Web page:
Remembering back to my final year at Abertay, dissertation looming and study going well, I decided to bite the bullet, ignore my anxiety, and run for the Vice President of Abertay Student Association.
I had always been involved in some way with the Student Association either as a class representative, society president or executive officer. I met some great people who helped with my anxieties over public speaking and brought me out of my shell. I found a community where I felt I belonged, was supported and which I could turn to for advice. There were, of course, other opportunities too, which led me to find a voluntary role at the Circle in Dundee. This opened a wealth of extra training and skills to help with my future employability, along with a fantastic amount of local networking. All of this led me to stand.
I won the election and was thrilled I would be a Sabbatical Officer and had plans for what I was going to do. Boom! Covid19 strikes the UK, one of the worst pandemics seen in my lifetime hits, and we go into lockdown. The University goes online right in the middle of my dissertation.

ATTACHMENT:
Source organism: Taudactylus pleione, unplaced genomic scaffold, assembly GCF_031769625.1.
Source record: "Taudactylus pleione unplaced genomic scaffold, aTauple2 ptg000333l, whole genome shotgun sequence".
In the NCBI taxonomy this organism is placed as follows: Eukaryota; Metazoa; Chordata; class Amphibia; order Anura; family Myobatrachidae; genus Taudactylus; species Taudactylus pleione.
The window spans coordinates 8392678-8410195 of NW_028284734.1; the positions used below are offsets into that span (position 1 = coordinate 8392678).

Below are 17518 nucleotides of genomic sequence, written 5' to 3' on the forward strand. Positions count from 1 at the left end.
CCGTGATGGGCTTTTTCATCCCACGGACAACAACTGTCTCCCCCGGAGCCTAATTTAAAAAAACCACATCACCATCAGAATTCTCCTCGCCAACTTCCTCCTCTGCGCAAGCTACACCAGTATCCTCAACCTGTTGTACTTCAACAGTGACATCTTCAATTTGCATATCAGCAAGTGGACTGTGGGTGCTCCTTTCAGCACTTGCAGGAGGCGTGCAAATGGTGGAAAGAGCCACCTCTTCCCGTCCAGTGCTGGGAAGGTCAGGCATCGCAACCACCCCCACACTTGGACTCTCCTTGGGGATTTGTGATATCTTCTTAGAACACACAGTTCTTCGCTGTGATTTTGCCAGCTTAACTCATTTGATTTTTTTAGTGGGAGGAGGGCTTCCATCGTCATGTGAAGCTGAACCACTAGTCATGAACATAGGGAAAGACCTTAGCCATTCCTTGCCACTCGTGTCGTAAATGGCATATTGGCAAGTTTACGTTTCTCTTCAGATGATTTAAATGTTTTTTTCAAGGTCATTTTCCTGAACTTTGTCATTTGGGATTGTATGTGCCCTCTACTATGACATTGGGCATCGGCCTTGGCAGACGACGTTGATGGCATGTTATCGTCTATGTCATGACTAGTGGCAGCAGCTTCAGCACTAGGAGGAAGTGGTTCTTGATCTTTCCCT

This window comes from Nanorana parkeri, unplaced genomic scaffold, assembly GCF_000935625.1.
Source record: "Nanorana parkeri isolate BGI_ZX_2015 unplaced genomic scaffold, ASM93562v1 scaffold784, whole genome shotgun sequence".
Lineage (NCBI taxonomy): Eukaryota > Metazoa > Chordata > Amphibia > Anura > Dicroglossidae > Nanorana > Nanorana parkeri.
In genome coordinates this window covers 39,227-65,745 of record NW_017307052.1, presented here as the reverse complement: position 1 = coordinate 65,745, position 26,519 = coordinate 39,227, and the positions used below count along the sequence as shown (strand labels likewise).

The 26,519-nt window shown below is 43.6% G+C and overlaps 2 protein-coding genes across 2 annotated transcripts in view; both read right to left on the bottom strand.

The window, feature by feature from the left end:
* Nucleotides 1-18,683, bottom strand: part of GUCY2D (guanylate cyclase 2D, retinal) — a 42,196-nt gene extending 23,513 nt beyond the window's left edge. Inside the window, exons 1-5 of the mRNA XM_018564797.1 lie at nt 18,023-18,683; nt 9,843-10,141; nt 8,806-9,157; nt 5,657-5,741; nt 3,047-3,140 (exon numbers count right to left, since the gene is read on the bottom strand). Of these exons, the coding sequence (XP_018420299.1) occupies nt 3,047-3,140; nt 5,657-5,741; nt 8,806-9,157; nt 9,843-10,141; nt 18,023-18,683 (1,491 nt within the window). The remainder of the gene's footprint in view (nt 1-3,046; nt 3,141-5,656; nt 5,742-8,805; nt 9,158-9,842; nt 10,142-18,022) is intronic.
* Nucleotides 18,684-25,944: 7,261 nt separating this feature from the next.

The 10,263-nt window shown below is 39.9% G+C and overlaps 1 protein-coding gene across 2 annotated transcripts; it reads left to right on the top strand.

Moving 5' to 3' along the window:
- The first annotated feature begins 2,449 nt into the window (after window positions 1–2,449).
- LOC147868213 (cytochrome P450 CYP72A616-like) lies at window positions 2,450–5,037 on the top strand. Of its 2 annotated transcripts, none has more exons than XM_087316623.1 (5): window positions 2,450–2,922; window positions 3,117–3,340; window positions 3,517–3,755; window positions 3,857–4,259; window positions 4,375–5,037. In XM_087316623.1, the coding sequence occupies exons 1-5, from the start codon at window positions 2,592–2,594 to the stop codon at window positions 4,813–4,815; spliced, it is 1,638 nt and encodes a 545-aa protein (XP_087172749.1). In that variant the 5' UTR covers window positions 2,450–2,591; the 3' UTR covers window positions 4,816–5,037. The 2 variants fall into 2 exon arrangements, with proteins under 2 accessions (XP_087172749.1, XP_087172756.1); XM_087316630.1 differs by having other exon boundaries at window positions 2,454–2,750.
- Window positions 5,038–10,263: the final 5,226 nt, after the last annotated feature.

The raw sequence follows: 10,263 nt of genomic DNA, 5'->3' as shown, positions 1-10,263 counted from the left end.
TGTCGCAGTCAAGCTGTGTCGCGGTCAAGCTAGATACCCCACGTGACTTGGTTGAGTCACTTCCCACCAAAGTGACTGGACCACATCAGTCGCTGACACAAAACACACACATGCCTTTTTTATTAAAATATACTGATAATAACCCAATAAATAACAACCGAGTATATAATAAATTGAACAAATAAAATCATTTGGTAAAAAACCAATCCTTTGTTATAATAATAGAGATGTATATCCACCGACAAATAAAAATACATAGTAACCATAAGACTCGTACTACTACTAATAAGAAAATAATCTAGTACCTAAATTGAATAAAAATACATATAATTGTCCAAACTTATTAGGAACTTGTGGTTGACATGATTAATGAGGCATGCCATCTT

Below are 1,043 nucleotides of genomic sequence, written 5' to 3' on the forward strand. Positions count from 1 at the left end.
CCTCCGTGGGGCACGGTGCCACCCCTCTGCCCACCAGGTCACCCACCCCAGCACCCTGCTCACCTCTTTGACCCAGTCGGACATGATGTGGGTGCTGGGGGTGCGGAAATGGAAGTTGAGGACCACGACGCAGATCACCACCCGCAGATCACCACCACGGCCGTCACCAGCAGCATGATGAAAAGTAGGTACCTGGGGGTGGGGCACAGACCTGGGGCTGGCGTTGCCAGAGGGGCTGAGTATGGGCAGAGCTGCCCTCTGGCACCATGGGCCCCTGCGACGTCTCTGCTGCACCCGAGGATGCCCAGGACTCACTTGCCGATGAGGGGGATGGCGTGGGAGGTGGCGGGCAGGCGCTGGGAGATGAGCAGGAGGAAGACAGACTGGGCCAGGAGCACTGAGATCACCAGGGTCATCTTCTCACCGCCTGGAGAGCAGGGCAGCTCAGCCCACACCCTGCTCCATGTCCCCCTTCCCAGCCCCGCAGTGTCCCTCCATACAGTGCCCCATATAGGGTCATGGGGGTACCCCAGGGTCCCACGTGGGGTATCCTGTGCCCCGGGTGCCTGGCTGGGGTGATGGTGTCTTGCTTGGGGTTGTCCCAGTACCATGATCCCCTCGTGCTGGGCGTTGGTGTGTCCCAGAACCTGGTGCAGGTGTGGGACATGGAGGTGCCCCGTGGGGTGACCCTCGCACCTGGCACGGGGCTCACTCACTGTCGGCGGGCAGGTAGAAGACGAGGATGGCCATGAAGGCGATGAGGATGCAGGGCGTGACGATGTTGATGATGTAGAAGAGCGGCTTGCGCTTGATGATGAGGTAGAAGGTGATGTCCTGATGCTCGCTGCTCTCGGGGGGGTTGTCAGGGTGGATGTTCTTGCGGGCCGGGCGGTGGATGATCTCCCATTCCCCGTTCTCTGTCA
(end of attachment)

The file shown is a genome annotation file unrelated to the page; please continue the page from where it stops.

Luckily, I got through it with support. However, I was now worried about how the pandemic would affect my manifesto plans and work. I started in 2020 and had my handover via zoom meetings; the Students' Association (SA) was in a bit of internal turmoil and adjusting. Everyone was pivoting to a digital model and online presence. I will say the SA can move slowly at times because decisions, unless operational, need approval and passing by students - as they should. We set about adjusting, attempting to set up a digital Freshers Week with events and hoping societies and students would be happy.
Freshers Week went well. We had some great events, from a comedy evening via the Laughter Lounge, a quiz and disco events. Our President even did a live cook-along show. All were well attended. The Societies Fayre was a bit of a let-down, as I could not get engagement for creating a digital event, no matter how many emails were sent. It was summer, and societies were not replying. We decided to wait until we could get engagement, then return to the drawing board to plan an event further into the semester when Covid restrictions relaxed.